COVID-19 Continues to Impact Enrollment and Recruitment of Clinical Trial Patients
As COVID-19 has swept across the world, companies have had to make significant adjustments to the way business is conducted in a global economy. It has impacted all types of operations, including clinical trials.
Over the past several weeks, pharma companies, clinical research organizations, universities and more have announced the suspension or delay in enrollment of some clinical trials due to concerns of the spread of the pandemic. Some trials that have been underway are continuing. CytomX President and Chief Executive Officer Sean McCarthy told the San Francisco Business Times that the deprioritization of clinical trials during the pandemic as resources are needed to treat COVID-19 patients is “entirely appropriate.”
As the Times noted, Bay Area-based CytomX has paused new patient enrollment, as well as the activation of new clinical sites in a Phase I/II study of CX-2009, a CD166-targeting Probody drug conjugate, for various types of cancer. CytomX also made the decision to terminate the PROCLAIM-CX-072-002 study evaluating the anti-PD-L1 Probody CX-072 in combination with Bristol Myers Squibb’s Yervoy (ipilimumab) in melanoma.
CytomX is certainly not the only company pausing trials. The Times reported multiple Bay Area-based companies have halted trials during this time due to the pandemic, including Kezar Life Sciences, Nektar Therapeutics and Eiger BioPharmaceuticals have also had to adjust their clinical plans.
Last week, South San Francisco-based Denali Therapeutics said ongoing enrollment of additional healthy volunteers and patients at higher doses in its Phase I and Phase Ib trials assessing the company’s LRRK2 program for Parkinson’s disease have been paused. Likewise, the company paused recruitment of additional patients in its ETV:IDS program for Hunter Syndrome. It has also paused a program in ALS. CEO Ryan Watts said the company’s top priority is to “ensure the health and safety of our employees, community, partners and clinical trial participants.”
“We are very pleased with our productivity under the circumstances and we continue to generate and analyze new data across our pipeline. We are, however, experiencing enrollment delays in some of our clinical-stage programs, and consequently, we are actively working to maintain clinical operations to minimize any disruption,” Watts said in a statement.
San Diego-based Otonomy Inc. said this morning it has temporarily paused new patient enrollment in its OTO-413 Phase I/II Clinical Trial in Hearing Loss. The company has already completed several dose cohorts but paused due to safety concerns. The company did report that enrollment in its Phase III trial in Ménière’s Disease will continue and be managed on a “country-by-country and site-by-site basis according to local conditions.” Otonomy said they believe there is minimal impact of COVID-19 on the integrity of data being collected for enrolled patients because patients report their vertigo episodes via a daily telephone diary.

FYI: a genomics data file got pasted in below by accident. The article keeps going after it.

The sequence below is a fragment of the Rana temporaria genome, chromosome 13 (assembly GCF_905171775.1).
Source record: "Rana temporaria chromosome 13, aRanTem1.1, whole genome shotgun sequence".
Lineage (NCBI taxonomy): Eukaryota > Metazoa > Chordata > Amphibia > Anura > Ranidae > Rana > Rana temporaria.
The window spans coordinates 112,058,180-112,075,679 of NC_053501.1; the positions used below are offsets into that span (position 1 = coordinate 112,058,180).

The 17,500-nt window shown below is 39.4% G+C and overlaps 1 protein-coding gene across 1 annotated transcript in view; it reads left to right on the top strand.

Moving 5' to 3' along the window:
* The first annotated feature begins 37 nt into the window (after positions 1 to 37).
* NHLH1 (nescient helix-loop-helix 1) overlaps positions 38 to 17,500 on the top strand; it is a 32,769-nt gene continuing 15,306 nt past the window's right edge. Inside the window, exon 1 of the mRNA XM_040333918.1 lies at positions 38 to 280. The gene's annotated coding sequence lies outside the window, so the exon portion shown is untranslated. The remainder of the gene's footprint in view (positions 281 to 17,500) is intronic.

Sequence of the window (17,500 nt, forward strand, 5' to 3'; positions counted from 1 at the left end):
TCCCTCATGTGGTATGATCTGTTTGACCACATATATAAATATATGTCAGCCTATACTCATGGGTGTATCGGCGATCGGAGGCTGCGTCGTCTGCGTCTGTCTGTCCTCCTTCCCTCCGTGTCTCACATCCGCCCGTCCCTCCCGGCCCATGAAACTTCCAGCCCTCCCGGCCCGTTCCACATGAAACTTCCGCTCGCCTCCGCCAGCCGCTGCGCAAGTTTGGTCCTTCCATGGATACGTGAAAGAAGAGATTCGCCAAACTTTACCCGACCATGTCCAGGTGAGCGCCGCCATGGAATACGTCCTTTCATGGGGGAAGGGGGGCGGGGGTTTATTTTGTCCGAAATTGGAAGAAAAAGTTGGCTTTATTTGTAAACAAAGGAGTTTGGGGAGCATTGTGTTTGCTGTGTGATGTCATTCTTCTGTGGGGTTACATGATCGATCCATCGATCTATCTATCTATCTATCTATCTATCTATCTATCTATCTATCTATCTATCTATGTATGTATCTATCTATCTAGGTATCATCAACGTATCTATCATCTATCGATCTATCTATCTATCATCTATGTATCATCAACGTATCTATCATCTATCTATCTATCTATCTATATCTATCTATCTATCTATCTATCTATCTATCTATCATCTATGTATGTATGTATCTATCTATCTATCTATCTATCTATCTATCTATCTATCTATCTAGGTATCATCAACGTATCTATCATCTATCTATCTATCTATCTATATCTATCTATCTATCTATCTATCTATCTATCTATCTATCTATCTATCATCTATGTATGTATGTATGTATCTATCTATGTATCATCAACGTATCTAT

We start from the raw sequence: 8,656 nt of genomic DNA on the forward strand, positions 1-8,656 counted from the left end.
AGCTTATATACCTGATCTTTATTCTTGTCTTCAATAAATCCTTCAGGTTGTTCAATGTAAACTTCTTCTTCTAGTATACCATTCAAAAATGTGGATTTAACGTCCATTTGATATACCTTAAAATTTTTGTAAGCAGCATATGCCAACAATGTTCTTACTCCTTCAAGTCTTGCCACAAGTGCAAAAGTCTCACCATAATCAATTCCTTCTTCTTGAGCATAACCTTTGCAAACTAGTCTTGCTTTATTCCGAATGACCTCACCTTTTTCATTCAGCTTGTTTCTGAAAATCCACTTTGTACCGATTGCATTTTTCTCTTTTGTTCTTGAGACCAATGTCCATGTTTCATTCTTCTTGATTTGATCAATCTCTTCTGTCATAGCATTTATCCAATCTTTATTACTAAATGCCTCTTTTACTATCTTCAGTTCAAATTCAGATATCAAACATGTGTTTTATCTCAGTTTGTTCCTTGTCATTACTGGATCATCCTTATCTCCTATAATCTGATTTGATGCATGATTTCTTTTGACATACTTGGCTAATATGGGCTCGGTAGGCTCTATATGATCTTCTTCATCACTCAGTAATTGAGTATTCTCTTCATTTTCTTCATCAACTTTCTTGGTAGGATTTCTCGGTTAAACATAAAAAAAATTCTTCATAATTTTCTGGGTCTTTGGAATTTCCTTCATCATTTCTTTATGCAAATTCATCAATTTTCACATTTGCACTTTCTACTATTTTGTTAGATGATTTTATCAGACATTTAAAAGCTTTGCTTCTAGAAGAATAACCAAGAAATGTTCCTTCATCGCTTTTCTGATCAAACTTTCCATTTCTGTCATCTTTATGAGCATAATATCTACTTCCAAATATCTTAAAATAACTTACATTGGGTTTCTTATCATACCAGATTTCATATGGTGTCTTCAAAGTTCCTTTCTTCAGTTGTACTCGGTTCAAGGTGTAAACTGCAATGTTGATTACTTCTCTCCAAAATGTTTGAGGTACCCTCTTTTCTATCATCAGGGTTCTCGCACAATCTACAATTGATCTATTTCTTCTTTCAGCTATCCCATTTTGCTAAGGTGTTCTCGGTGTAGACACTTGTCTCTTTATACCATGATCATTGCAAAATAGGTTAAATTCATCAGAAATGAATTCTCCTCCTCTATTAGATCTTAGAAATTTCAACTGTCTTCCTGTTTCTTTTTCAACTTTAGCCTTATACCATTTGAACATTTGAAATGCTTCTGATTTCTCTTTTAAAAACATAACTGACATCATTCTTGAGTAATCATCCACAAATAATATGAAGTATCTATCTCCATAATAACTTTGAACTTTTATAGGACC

Cambridge, Mass.-based Trillium Therapeutics said it is addressing COVID-19 derived challenges on a patient-by-patient basis. Trillium said all active patients on the TTI-621 and TTI-622 clinical studies are continuing treatment, and the company expects that these patients will continue treatment in the study. On March 24 and April 1, Trillium enrolled the first patient in the 1.4 mg/kg cohort of the TTI-621-01 study and the first patient in the 8.0 mg/kg cohort of the TTI-622-01 study, respectively. Going forward, Trillium expects that enrollment in the TTI-621 and TTI-622 clinical studies will slow down or potentially pause as many clinical sites are putting enrollment of new patients on hold.
“Trillium is working hard to ensure operational continuity to serve patients whose lives are affected by severe diseases while protecting the health of our employees,” Jan Skvarka, president and CEO of Trillium said in a statement.
While Moderna, Inc. has dosed its first patient in a Phase I trial assessing the potential of a mRNA vaccine candidate against COVID-19, the Cambridge, Mass.-based company has paused enrollment in its Phase I rare disease clinical trials for Methylmalonic Acidemia and Propionic Acidemia. The company has also de-escalated is pediatric respiratory vaccine study due to the virus. These decisions will be re-evaluated on an ongoing basis as the COVID-19 situation evolves, Moderna said. The company also decided to suspend new enrollment of participants in the on-going hMPV/PIV3 study, which had been actively enrolling seropositive pediatric participants.
“The COVID-19 pandemic has created unprecedented challenges and we are committed to ensuring the health and safety of all participants in our and our partners’ clinical trials, our clinical trial site teams, vendors and our employees. Moderna’s primary focus is on the safety of all involved and the continued conduct of our clinical programs as we navigate the pandemic together,” Moderna CEO Stephane Bancel said in a statement.